There is a difference between clues and evidence, and not understanding this often leads the amateur (or incompetent) detective astray. I am never closer to throttling an attorney than when I have discussed a juicy clue and they dismiss it with “it’s not evidence!” No indeed. But that’s not the point. Clues often lead to evidence upon investigation, but such a dismissive attitude always thwarts investigation.
Most of the reason why famous cold cases such as The ZODIAC exist is because an original investigator didn’t follow clues. He dismissed them. This louses up the chain of information for the other detectives, and for all those who come after.
It was something as minor as the type of taillights on the killer’s car that led me to my suspect, and in turn this led me to realize how he had been turned in to the police back in 1969 before the crime spree was even concluded. Had the original detective followed the clues, rather than the evidence, he would have understood even more why The ZODIAC’s one strike in San Francisco was in the location where it took place. It was the one area he knew.
The ZODIAC’s Welsh father gave him the reddish brown in his hair, but his stepfather and German mother gave him a Midwest upbringing. He was an honor student. He later attended school in San Francisco and then a few years later joined the Air Force.
He went from enlisted status to officer training quickly. He had incredible eyesight and aim. There are 3 levels of marksman in the military: marksman, sharpshooter and expert. He was expert. Not in a rifle. In something harder. He was expert in small arms. This required averaging a number of “head” shots on a target or number of bulls eyes.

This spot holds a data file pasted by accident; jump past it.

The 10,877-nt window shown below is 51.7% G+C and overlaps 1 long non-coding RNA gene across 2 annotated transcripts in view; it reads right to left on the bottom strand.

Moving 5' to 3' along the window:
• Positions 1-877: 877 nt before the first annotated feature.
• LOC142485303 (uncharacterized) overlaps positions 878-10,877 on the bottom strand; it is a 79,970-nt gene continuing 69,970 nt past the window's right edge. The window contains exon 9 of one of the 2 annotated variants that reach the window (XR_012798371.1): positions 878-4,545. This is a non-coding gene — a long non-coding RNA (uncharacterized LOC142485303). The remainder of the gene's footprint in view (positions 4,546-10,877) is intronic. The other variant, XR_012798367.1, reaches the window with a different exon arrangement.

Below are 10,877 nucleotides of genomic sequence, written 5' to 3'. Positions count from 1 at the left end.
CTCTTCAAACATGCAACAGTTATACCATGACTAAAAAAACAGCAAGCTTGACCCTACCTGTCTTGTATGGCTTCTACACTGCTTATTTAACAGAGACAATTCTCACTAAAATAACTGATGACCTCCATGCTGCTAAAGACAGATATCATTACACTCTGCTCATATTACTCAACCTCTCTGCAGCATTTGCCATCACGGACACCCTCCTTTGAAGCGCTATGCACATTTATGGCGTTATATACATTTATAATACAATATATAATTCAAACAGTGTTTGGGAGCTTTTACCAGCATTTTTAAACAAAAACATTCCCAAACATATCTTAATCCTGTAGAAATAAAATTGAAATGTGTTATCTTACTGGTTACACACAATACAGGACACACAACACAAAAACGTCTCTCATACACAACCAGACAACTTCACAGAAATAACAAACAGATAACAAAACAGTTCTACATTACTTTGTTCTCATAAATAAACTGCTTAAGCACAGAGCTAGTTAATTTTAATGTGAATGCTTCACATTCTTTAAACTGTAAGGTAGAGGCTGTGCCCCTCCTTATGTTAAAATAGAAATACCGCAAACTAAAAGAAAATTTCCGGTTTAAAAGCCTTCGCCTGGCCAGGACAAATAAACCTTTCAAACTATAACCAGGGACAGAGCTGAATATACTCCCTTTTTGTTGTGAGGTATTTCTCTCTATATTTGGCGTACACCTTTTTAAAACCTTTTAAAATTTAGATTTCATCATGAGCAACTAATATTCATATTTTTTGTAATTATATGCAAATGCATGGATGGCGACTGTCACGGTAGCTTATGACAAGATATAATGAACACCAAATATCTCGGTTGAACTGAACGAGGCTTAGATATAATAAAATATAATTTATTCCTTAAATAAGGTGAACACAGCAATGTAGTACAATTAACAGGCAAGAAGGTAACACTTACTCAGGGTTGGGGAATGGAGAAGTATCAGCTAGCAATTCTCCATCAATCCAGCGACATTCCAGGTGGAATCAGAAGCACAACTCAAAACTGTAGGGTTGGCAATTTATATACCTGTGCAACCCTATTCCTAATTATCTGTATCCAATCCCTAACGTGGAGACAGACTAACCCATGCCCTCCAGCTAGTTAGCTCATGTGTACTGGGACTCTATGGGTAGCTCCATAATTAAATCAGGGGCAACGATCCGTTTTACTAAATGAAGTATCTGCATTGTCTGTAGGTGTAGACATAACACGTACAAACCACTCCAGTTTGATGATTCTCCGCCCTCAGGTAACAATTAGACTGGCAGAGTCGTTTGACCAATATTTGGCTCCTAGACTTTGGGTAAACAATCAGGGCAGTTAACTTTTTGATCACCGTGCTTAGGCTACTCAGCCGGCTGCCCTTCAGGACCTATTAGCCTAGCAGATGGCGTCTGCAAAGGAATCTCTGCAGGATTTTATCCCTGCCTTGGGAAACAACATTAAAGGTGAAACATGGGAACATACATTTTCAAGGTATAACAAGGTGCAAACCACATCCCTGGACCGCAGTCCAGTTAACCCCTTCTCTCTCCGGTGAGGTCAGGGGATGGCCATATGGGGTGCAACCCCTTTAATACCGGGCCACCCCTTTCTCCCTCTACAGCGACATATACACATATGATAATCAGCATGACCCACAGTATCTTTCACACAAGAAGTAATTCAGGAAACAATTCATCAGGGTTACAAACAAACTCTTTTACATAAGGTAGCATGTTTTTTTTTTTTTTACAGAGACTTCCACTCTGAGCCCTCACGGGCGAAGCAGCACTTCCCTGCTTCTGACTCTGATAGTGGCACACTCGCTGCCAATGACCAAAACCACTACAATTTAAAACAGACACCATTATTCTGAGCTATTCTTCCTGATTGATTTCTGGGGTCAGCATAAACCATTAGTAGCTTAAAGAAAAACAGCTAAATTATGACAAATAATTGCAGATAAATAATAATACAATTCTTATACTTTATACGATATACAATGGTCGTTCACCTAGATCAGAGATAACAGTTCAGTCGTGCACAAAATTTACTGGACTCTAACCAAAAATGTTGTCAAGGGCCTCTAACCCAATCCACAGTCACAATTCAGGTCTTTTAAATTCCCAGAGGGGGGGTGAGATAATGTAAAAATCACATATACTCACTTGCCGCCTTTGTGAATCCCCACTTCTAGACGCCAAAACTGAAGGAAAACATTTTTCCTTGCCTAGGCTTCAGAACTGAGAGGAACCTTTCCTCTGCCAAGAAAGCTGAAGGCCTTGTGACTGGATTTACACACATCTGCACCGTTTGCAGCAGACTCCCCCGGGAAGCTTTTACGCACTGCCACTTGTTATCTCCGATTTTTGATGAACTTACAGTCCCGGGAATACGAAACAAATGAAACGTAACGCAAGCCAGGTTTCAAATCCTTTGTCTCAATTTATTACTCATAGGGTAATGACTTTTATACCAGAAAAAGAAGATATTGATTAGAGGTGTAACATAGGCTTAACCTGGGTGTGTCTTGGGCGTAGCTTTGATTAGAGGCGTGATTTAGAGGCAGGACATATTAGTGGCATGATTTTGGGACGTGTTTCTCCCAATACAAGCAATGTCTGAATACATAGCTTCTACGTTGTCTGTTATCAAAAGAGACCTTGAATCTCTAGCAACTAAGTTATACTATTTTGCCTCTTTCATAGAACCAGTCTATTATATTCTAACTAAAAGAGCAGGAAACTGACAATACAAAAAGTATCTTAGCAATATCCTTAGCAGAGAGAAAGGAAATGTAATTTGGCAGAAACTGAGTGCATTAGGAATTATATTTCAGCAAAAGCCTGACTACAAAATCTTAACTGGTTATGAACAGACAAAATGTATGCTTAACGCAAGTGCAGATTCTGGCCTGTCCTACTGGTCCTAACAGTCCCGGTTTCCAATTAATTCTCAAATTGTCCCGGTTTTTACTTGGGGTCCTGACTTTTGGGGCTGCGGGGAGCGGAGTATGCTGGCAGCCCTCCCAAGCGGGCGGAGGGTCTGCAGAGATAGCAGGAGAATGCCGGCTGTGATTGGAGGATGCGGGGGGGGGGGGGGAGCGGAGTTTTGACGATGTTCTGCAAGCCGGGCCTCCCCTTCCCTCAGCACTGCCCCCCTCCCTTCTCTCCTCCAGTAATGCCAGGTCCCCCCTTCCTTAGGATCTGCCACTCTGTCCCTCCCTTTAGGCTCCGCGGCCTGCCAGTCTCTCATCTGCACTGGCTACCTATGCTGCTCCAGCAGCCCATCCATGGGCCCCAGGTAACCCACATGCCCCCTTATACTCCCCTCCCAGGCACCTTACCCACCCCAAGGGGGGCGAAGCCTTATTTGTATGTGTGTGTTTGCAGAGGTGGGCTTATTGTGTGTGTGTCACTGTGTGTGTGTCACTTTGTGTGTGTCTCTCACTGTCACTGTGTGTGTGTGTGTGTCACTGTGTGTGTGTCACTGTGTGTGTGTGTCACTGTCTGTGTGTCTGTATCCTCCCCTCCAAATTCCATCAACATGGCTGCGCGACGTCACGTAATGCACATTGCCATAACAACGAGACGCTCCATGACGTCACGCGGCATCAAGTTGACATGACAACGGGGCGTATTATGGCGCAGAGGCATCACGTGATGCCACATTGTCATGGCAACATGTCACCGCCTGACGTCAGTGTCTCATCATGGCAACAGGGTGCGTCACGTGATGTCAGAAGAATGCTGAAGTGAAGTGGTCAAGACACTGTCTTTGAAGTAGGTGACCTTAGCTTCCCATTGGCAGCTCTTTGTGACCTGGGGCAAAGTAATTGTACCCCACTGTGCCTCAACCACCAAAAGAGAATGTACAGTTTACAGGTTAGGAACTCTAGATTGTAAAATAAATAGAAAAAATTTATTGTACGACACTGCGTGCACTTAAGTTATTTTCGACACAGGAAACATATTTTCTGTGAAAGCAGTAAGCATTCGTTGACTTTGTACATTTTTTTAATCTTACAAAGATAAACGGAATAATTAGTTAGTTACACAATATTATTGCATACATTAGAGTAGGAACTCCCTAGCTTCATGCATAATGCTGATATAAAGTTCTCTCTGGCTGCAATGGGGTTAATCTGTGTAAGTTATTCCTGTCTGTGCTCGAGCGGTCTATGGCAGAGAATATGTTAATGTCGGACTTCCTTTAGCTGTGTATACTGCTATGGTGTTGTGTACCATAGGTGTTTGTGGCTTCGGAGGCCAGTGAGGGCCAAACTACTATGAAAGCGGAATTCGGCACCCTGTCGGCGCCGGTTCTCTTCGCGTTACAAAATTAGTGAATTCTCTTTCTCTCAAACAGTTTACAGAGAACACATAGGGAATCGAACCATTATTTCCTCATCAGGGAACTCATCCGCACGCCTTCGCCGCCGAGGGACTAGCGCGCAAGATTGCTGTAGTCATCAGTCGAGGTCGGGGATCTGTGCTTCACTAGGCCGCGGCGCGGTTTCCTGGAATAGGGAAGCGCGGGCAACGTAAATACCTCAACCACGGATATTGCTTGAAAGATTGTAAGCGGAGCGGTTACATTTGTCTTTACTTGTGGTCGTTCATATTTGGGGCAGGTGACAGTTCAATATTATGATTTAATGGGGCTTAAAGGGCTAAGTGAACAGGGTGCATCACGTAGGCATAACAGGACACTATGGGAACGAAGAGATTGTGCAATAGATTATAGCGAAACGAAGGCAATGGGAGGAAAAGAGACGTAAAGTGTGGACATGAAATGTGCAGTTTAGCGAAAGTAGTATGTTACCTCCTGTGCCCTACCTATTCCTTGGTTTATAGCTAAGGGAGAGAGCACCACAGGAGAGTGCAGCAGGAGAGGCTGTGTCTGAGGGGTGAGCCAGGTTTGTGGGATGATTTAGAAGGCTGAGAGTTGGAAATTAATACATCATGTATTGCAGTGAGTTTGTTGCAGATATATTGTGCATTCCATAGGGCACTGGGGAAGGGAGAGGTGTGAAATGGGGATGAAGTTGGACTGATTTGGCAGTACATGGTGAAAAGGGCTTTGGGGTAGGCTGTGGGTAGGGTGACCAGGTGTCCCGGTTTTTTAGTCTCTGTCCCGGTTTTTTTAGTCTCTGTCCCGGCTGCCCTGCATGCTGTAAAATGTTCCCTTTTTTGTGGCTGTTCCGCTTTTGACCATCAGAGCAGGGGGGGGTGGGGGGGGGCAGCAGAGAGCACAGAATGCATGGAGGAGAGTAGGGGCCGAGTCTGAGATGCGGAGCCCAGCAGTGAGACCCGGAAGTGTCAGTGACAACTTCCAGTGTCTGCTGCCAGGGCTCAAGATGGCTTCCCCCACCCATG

Perhaps this pudgy honor student, with a dark sense of humor, had not impressed his fellow classmates in high school with his features. But he was losing his flabby figure now. Though he would remain a big, stout man, the baby face was becoming a bit more angular and sinister.
With his chunky frame, he wasn’t destined for a pilot. He was a good instructor and good educator and remained in such a capacity in Texas for most of his enlistment.
But his career and enlistment were cut short. Meningitis swept Lackland AFB. There were levels of severity of the disease among those who contracted it. About 12 died, but many others were infected. Along with many others he had been transferred to Amarillo AFB in an effort to spare them from contamination. A number of things took place and soon he found himself in the hospital. Though he was a promising officer, and this was the Vietnam War, his enlistment was terminated at the hospital and he was separated. He was 25 years old.
He returned to his beloved Bay Area. He, like so many Midwesterners of the time, had adopted the city of San Francisco. But it was not the city he knew in the 1950s or early 1960s. He had entered the Air Force before Berkeley’s riots. Now he returned during the Summer of Love.
He was a strange amalgam that didn’t fit in. He was too old to be a hippie, too young to be the establishment. He was terminated from a promising career and now had to find work. His frame and tour of duty would make some level of law enforcement an option.
Between the Summer of Love and December 1968 he kicked about. He knew the East Bay Area to some extent, but there really isn’t much to know about this area. It’s industrial and commuter areas with lots of back roads. He had a general knowledge, but this was for some hunting and fishing, and not much of that. He preferred the theater. Business would draw him away, further east.